The new capitalist realism: Science fiction in art of the 2010s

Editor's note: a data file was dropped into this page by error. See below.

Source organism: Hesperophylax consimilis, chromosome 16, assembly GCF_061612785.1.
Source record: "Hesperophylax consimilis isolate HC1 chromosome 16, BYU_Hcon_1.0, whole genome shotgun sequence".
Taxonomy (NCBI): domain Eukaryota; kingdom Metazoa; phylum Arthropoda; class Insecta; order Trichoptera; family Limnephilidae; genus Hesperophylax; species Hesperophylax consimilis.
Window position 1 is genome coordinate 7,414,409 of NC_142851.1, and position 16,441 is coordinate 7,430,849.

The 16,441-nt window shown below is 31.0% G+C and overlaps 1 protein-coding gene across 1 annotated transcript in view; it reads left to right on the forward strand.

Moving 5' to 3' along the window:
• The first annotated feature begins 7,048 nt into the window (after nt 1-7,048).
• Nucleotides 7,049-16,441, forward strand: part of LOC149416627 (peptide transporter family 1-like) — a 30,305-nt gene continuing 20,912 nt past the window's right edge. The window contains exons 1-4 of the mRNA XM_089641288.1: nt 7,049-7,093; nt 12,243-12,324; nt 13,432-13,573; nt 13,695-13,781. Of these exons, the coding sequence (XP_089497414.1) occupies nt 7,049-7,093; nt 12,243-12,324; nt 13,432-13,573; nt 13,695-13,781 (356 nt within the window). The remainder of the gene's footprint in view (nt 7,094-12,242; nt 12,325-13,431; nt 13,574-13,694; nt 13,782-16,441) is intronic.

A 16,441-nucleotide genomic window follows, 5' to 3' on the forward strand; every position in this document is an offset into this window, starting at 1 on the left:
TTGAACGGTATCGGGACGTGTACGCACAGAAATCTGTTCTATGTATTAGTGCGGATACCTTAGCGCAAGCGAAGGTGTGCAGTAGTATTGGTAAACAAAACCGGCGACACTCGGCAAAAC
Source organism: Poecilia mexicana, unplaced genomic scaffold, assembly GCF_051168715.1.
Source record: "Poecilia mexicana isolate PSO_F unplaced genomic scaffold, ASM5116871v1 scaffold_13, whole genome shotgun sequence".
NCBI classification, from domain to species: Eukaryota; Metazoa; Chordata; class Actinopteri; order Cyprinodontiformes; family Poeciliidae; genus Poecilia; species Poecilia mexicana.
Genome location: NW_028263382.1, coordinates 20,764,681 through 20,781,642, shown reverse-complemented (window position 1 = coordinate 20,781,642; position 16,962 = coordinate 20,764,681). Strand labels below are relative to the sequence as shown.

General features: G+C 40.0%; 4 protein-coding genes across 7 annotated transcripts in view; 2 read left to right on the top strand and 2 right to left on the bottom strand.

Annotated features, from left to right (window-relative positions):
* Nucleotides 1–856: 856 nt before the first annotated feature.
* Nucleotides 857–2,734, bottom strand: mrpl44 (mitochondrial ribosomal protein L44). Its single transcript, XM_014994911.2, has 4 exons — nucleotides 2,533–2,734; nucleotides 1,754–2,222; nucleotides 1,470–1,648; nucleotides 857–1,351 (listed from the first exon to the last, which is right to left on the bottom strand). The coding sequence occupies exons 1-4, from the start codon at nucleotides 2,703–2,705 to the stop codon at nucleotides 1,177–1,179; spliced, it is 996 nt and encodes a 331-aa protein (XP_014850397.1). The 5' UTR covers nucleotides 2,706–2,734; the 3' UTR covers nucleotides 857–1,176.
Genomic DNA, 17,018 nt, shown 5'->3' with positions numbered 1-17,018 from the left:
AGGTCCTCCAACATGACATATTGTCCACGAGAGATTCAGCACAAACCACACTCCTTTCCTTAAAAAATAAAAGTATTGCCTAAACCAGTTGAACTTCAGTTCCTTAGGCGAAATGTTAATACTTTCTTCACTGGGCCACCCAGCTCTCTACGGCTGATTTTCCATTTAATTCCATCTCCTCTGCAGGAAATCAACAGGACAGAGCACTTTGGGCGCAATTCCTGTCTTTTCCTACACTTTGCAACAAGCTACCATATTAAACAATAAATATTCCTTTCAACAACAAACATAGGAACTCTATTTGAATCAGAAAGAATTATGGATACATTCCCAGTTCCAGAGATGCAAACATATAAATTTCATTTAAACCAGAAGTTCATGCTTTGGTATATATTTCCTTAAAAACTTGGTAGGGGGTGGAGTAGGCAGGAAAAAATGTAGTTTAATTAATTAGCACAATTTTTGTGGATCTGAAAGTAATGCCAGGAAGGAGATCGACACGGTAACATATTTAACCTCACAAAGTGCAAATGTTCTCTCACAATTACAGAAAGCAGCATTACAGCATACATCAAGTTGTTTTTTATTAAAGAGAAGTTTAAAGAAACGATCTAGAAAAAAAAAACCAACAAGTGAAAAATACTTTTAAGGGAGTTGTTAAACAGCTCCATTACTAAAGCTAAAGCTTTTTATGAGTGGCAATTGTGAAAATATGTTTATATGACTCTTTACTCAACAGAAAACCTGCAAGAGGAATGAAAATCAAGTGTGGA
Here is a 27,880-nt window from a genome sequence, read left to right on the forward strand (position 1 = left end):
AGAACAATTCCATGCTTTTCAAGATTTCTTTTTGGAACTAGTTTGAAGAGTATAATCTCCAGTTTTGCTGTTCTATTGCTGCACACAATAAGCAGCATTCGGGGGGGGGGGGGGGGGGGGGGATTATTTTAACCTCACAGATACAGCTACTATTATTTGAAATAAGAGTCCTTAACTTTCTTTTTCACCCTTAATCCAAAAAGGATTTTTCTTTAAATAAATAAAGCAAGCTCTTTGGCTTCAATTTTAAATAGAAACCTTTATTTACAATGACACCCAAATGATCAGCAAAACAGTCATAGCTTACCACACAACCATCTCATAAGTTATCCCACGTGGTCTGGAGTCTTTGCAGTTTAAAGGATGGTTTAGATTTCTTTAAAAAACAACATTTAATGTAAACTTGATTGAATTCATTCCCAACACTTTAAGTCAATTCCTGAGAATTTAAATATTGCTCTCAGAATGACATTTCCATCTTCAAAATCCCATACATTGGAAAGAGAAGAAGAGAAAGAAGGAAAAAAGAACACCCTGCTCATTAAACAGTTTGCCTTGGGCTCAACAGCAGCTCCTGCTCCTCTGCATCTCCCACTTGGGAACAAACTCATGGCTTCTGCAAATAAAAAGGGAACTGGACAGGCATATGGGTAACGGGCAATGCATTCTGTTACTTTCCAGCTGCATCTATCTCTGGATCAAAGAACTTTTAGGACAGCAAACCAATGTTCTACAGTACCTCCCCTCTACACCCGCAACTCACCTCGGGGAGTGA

When artists and curators became interested in science fiction in the 1960s it was because the genre offered a way of bringing the future into art, and art into the future. In Europe, curators cluttered galleries with robots and spaceships, while Robert Smithson terraformed the American West. Science fiction was a way of provoking new states of mind, new ways of being in the world. It was estranging because it imagined that one day people would live differently. Today such dreams have passed us by, as the present presses upon us with its anxieties about ecological collapse. The future is no longer the province of a hopeful, techno-scientific imagination, but a place where technologies are in the service of the powerful. Such world-shaking sciences as biotech and robotics that once promised to save the world now threaten to destroy it, as genetically engineered crops and flying drones participate in extinctions and wars.

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